- Add a few drops of essential oils like rosemary essential oil or tea tree essential oil. This will add a natural fragrance to the pomade and keep some hair issues like dandruff and itchiness at bay.
Create a Finishing Oil For Natural Hair
If your hair gets really dry and frizzy, here’s an easy recipe for a DIY beeswax finishing product. To make this you will need beeswax pellets, oils (jojoba or olive oil works best but you can use argan oil as well), shea butter or mango butter, and vitamin E capsules.
How to do it:
- Melt the beeswax pellets and shea or mango butter together in a bowl over a double boiler
- After the mixture is properly liquid take it off the boiler and stir in the oils of your choice
- Puncture 3-4 of the vitamin E capsules and add the liquid to the mixture
- Add a few drops of essential oil if you want
- Mix this thoroughly until it has a jelly-like consistency
- Let it cool down and then apply it on your hair as a hair moisturizer
Use it For Edge Control
If you are not up for becoming Professor Snape and cooking up these potions, that’s okay too!
You can use beeswax as it is in many ways. If you get the pure, organic version of beeswax that’s available in the market or on amazon.com, you can use it in place of a holding gel or as edge control.
When you’re twisting your hair into locs or when your hairstylist is braiding your curls into protective styles, a little bit of beeswax can tame your coily hair and prevent it from getting tangled.
If you want to lay down your edges, you can use a tiny amount of beeswax and keep them in place.
But be careful, beeswax softens at 90-degree Fahrenheit, which is less than our body’s natural temperature.
So avoid using pure beeswax as edge control on a sunny afternoon.
Top Beeswax Hair Products
If you do not want to spend time creating DIY recipes for using beeswax on hair, here are some ready-to-use products you can buy instead.
Cantu Flaxseed Smoothing Hair Wax
Carol’s Daughter Mimosa Hair Honey Shine Pomade
FAQs – Beeswax For Hair
Does beeswax build up hair?
Yes, beeswax can build up on your hair. But so can any other moisturizing ingredient like mango butter or shea butter. In fact, beeswax can be easily removed from your hair, unlike the silicones that are in most conditioners.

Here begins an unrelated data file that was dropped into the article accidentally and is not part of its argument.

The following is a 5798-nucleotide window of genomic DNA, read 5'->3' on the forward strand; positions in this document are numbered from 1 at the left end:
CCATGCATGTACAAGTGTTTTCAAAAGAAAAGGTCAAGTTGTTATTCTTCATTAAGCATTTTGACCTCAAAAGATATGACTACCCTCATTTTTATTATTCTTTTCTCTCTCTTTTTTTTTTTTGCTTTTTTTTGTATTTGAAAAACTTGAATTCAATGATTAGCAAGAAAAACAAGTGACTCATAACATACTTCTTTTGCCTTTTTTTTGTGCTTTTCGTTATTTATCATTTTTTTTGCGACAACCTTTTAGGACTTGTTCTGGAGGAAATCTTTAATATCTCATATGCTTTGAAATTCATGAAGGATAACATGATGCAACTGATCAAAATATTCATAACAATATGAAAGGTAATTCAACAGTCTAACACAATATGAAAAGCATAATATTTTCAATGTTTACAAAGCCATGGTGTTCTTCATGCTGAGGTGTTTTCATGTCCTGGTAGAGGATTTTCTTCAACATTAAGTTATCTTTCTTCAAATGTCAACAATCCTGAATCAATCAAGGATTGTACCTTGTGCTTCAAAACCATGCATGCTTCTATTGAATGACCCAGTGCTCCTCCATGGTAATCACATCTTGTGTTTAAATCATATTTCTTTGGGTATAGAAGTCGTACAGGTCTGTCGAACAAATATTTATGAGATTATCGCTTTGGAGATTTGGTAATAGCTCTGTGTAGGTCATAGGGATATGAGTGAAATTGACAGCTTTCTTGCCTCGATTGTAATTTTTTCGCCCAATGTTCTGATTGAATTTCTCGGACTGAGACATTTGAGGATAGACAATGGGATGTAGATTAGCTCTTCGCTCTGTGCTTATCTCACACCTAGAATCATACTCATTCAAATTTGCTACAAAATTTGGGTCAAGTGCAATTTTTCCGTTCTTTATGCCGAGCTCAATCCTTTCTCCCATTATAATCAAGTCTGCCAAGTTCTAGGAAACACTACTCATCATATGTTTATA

But if you have very fine thin hair, then you can limit your beeswax usage to 2-3 times a week only. This can considerably reduce buildup.
How often should I put beeswax in my hair?
As mentioned above, if you have fine, thin hair or are worried about beeswax product buildup on scalp, weighing your curls down, you can limit usage to 2-3 times per week.
Always use the smallest amount of beeswax possible and add more of it if necessary. This product is very moisturizing and it’s easy to overdo it.
If your hair is thick and needs more moisture you can use it more upto 4 times a week. But I strongly advise against using beeswax every day as it can really build up in your tresses.
Is beeswax good for natural hair?
Natural hair or African American hair is usually of the type 4a, 4c or 4c texture. These hair textures are prone to dryness as the scalp’s natural oils aren’t distributed well on the hair due to their coily pattern.
So natural hair requires a lot of emollients to keep the moisture locked in. And beeswax is just perfect for the job!
Natural hair is also more prone to frizz, so beeswax helps keep that in control as well.
Also, a lot of black people use beeswax to tame their curls while they are creating protective hairstyles like dreads or braids.
Does beeswax help your hair grow?
There are certain studies that indicate that beeswax is linked to faster hair growth. However the studies included beeswax in Eruca sativa seed oil base, so we cannot say for certain that beeswax was indeed the cause for hair growth.
However, in a more indirect way beeswax can reduce dryness and frizz, which in turn can reduce tangles, breakage and hair damage. So your hair can grow undisturbed.
The use of beeswax in beauty products is not a recent innovation. Greek, Egyptian, and several Asian cultures have been using beeswax in their traditional medicine for centuries now.
Beeswax is very mild and doesn’t irritate even the most sensitive of scalps. And it also doesn’t clog pores as other heavy, moisturizing ingredients do!
You can buy organic, 100 percent pure beeswax to use in your DIY hair care recipes or buy products with beeswax in them.
If you’re deciding on the latter, make sure you check the ingredients label to see if the beeswax products are free form harsh chemicals and other components that might suit your hair.